During the pandemic, folks hunkered down and avoided social settings to stop the spread of the Covid virus. As they avoided their friends and families, they sought out other types of companionship, household pets. Over the last two years, pet ownership rose as much as 70 percent, increasing the need for veterinarians of all types. This has created a workforce crisis within the animal care industry.
Even before the pandemic, according to the U.S. Bureau of Labor Statistics, the need for veterinarians nationwide would increase 16 percent. This has compounded the national shortage for veterinary services, especially within our farming communities. In West Virginia, we have felt this shortage for many years, especially those doctors and technicians who specialize in large animals.
As demand increases for household pets, we have seen many dual practice veterinarians drop the less profitable farm animal side of their practice for the household pet care business. Part of this equation is the national decline in dairy farms which were a mainstay for large animal practices.
As the balance shifts away from large animal veterinarian care, it decreases access to services for all farmers, which creates another hindrance to growing animal-based agriculture in West Virginia. A safe, reliable food system falls on the shoulders of our veterinarian capacity. If we are going to work towards building local resiliency, we will need many more animal care professionals.
These professionals’ services are not isolated to just animal care, as most veterinarians have training in public health. The reason is many animal diseases can be transmitted to humans, so it is vital veterinarians understand the risk to human caretakers. WVDA veterinarians worked closely with public health officials during the early stages of the Covid-19 outbreak as some cats and dogs showed symptoms. These animals were tested to ensure the spread wasn’t a risk to our animal populations as well as those who oversee shelters and humane societies. Being sure they weren’t infected was better than leaving it to chance, especially in the early, low-knowledge phase of the pandemic.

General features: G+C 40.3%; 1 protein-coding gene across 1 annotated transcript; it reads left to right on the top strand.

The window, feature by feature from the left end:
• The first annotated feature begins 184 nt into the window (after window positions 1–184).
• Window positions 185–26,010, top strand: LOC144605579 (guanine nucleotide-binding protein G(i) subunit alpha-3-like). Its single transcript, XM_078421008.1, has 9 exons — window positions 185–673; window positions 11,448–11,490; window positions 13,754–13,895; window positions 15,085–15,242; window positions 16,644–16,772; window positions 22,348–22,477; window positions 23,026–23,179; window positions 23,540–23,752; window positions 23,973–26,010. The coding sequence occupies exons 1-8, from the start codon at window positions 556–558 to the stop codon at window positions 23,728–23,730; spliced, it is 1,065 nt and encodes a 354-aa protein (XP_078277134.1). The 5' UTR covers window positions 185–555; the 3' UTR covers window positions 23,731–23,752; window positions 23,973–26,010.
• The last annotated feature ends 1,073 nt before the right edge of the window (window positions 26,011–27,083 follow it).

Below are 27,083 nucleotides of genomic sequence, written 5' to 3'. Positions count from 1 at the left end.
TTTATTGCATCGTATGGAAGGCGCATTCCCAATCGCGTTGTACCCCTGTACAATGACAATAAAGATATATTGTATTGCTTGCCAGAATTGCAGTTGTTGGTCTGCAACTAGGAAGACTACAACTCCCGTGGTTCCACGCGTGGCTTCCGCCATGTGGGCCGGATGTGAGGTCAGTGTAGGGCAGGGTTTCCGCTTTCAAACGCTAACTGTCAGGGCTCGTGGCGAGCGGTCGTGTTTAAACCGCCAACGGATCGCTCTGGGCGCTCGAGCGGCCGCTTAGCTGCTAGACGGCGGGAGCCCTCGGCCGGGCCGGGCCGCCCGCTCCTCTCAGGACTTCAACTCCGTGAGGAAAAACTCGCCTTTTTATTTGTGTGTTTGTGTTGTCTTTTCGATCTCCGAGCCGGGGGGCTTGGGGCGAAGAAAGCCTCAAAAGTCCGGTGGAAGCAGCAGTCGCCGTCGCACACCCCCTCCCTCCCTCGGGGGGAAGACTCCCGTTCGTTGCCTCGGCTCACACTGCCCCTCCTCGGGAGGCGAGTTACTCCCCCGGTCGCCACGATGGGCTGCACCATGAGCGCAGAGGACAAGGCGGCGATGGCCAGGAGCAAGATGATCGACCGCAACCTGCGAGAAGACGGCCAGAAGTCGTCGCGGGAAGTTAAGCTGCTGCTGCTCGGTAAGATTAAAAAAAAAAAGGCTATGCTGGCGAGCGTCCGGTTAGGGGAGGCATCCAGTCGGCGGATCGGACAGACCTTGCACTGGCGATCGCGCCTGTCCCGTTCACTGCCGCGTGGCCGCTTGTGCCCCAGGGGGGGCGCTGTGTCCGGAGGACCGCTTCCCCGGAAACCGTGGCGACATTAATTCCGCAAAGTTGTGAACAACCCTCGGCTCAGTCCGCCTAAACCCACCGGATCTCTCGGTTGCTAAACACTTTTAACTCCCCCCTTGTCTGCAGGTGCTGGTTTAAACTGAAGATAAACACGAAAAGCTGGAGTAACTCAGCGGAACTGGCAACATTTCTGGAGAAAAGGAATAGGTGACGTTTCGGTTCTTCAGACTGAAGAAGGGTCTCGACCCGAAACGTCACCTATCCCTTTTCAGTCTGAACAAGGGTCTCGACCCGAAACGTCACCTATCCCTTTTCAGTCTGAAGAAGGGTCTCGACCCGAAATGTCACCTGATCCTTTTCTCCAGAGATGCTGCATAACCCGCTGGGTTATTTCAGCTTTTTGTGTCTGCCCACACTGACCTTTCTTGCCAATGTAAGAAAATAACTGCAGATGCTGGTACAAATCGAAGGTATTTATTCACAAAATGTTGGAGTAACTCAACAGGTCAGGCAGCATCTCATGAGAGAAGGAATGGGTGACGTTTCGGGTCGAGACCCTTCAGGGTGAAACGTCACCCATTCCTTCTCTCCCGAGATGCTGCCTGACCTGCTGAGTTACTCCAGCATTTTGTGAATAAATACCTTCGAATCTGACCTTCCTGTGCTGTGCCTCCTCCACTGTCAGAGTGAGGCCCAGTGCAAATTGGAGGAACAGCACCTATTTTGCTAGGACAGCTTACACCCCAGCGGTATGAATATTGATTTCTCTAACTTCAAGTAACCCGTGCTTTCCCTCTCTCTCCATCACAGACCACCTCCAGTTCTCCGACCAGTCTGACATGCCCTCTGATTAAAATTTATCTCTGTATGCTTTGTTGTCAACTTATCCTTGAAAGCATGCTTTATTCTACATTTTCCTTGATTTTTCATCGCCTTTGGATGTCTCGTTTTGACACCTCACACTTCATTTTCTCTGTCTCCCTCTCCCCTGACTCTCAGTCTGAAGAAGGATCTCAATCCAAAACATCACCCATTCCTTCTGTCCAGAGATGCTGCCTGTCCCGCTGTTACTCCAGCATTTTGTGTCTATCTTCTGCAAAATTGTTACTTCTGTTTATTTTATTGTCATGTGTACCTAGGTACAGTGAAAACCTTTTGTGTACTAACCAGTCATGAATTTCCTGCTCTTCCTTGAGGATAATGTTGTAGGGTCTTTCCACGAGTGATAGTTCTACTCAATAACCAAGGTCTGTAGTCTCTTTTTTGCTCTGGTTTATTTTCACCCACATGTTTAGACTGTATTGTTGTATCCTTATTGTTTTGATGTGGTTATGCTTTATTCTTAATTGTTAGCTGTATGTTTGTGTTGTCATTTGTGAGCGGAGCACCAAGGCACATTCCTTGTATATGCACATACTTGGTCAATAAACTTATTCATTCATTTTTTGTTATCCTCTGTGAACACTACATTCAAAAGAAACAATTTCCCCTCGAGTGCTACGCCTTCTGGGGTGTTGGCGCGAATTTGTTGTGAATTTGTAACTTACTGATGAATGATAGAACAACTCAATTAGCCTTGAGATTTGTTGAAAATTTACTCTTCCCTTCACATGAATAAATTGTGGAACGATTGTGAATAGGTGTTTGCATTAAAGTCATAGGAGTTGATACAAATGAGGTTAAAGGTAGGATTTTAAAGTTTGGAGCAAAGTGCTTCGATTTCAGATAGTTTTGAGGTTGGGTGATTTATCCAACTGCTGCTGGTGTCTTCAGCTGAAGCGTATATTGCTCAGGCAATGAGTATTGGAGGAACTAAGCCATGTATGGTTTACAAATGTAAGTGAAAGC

Here at the West Virginia Department of Agriculture we employ five full-time veterinarians. They work with colleagues around the state to create best practices as well as answer questions from the public. These folks are also on the front line, protecting our livestock industries by monitoring animal disease outbreaks. They are the ones overseeing emergency action plans and working with the industry to enhance biosecurity throughout West Virginia. From avian influenza to chronic wasting disease to African swine fever, these WVDA staffers show the importance these licensed professionals play in West Virginia.
I am pleased that the Legislature has taken up the discussion of how we best address the shortages of veterinary medicine. With the abundance of funding from numerous federal sources, now may be the right time to address this critical shortage. We should embrace new technology such as tele-veterinary medicine in combinations with veterinary technicians for on-farm care. Any discussion that tries to tackle this issue must include veterinary technician programs as they may be a cost-effective way to move forward.
I am proud of the work my staff is doing with West Virginia State University and West Virginia University Davis College in a collaboration to build a four-year Food Animal Veterinary Technology Program.
Whatever the solution may be, we must act now before this problem has severe effects on our quality of life in West Virginia. For many of us, our animals are important parts of our families. For West Virginia’s local food systems to grow, we need to expand these services to our farmers. I applaud our Legislature for taking the time to see how we tackle these problems and move the industry forward. My hope is we can find cost effective means to increase the necessary veterinary services to keep our food supply safe.
Kent Leonhardt is the state Commissioner of Agriculture.